By T. Scott Boatright
It didn’t take long for the Lincoln Parish Police Jury to adopt a resolution calling for an Oct. 9 election for voters to decide on a continued library tax of 4.49 mills for 10 years.
But deciding on a take action on adopting a resolution opposing state centralized sales tax collection took significantly more discussion.
In the end the LPPJ voted in favor of adopting a resolution opposing House Bill 199, at least in the “in its current form as of today.”
District 8 Police Juror Skip Russell expressed his concerns over the current way House Bill 199 is currently written. The House Ways and Means Committee earlier Tuesday voted 14-1 for House Bill 199, its first of likely two committee reviews before a full House debate.
In order to pass legislation would require two-thirds support from the House and Senate and backing from voters in a statewide election.
And if the constitutional amendment is approved, lawmakers still also have to work out implementation details before the centralization could start..
Louisiana sales taxes are currently collected by school boards of each parish, making Louisiana only one of three states in the country that does not have a centralized sales tax collection system along with Colorado and Hawaii.
“I am not opposed to central tax collection for those large companies not having an operating presence within the state of Louisiana,” Russell said. “I simply am opposed to House Bill 199 because it does not make our point clear and we have so many questions I’d like to be clarified before being approved.”
LPPJ President Richard Durrett, who represents District 3, also admitted having concerns over the way House Bill 199 is currently written and told fellow jurors that any amendment or change to the bill could change the LPPJ’s stance toward opposing it.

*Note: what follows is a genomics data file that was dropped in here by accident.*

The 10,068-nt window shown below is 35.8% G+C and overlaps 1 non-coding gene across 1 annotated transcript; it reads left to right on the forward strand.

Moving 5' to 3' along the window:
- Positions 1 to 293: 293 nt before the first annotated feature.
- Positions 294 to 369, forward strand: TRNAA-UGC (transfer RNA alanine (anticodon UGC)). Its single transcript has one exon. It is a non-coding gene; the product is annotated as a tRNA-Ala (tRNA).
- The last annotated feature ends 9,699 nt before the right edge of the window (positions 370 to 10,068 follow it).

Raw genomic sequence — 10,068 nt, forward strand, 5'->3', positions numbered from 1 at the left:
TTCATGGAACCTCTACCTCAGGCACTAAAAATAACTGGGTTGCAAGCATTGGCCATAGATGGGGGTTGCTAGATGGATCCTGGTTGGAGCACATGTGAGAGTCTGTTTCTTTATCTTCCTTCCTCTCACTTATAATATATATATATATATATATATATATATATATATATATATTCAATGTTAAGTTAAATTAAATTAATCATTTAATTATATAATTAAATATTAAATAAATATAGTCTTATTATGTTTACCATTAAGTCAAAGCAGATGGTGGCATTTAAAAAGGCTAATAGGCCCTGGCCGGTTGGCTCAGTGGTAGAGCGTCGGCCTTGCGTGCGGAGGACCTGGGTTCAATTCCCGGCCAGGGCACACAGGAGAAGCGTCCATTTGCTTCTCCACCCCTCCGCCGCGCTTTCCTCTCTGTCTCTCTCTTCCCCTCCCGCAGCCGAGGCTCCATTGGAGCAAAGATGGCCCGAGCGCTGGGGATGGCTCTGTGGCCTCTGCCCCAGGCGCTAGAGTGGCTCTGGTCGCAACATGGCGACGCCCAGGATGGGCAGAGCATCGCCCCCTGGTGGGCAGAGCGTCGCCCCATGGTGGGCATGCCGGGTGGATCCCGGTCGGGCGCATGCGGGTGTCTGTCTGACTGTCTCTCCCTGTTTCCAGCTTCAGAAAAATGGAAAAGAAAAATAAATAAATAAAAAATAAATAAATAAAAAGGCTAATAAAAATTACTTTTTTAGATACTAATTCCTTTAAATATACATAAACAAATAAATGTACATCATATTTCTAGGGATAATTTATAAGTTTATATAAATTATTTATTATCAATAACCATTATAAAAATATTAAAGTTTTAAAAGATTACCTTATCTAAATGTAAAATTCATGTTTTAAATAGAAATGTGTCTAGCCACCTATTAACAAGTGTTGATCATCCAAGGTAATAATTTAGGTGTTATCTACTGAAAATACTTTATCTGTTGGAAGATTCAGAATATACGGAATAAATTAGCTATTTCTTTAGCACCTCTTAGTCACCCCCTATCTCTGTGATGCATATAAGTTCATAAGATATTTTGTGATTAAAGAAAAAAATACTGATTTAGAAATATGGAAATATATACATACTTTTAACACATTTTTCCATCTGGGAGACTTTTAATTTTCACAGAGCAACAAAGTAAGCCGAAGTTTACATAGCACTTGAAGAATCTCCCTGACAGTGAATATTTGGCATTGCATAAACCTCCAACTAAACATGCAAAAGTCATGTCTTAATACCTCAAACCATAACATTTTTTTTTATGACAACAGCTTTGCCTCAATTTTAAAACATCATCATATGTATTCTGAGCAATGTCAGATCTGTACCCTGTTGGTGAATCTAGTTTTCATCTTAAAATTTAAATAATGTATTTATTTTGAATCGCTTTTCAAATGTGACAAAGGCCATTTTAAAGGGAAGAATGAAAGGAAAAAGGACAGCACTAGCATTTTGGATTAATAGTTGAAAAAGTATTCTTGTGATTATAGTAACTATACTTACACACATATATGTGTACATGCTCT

“We’re considering a resolution based on what’s been introduced, not what might be introduced,” Durrett said. “If something else goes in it, we can reconsider. But they’re moving this fast. May 5 (the next LPPJ meeting date) is going to be too late. So all we have to look at is this House Bill 199 and whether we support it or not support it.”
Russell admitted remittance timing was another concern he had about the idea of state centralized sales tax collection.
“Another point you need to consider is that when this money (sales tax collections) goes to those folks in Baton Rouge, how quickly then are we going to get it remitted to us?,” Russell asked.
As far as the library millage, the Lincoln Parish Library’s request to renew its previous millage rate of 5.85 during an election held last December was turned down by voters. The previous millage rate of 5.99 was renewed by parish voters for 10 years in 2010.
The LPPJ also held a public hearing to obtain feedback on the housing and community development needs of the parish and to discuss submitting an application for funding under the state fiscal year 2022/23 from the Community Development Block Grant Program.
Tommy Magee, a grants consultant for Frye Magee LLC, explained potential options to jurors for spending any potential grant and recommended the LPPJ to request funding for sewer system work during its May meeting.
In another move long requested by many parish residents, adopted a resolution requesting the state Department of Transportation and Development to consider doing a traffic study at the intersection of Tarbutton Road and La. Hwy. 150, more commonly called “Old Grambling Road.”
Once submitted to the DOTD, acting on that resolution is up to the DOTD, which governs state roads and makes the decision on whether or not to act on such a request.
The LPPJ also approved a cooperative endeavor agreement with 4 Paws.
“This is just a matter of housekeeping,” said parish administrator Doug Postel of the CEA with 4 Paws. “This is the same CEA we’ve had with 4 Paws for many years. This did not get signed at the beginning of the year when we approved our agreement with them so this is just ratifying our agreement we have with them through the end of the year.”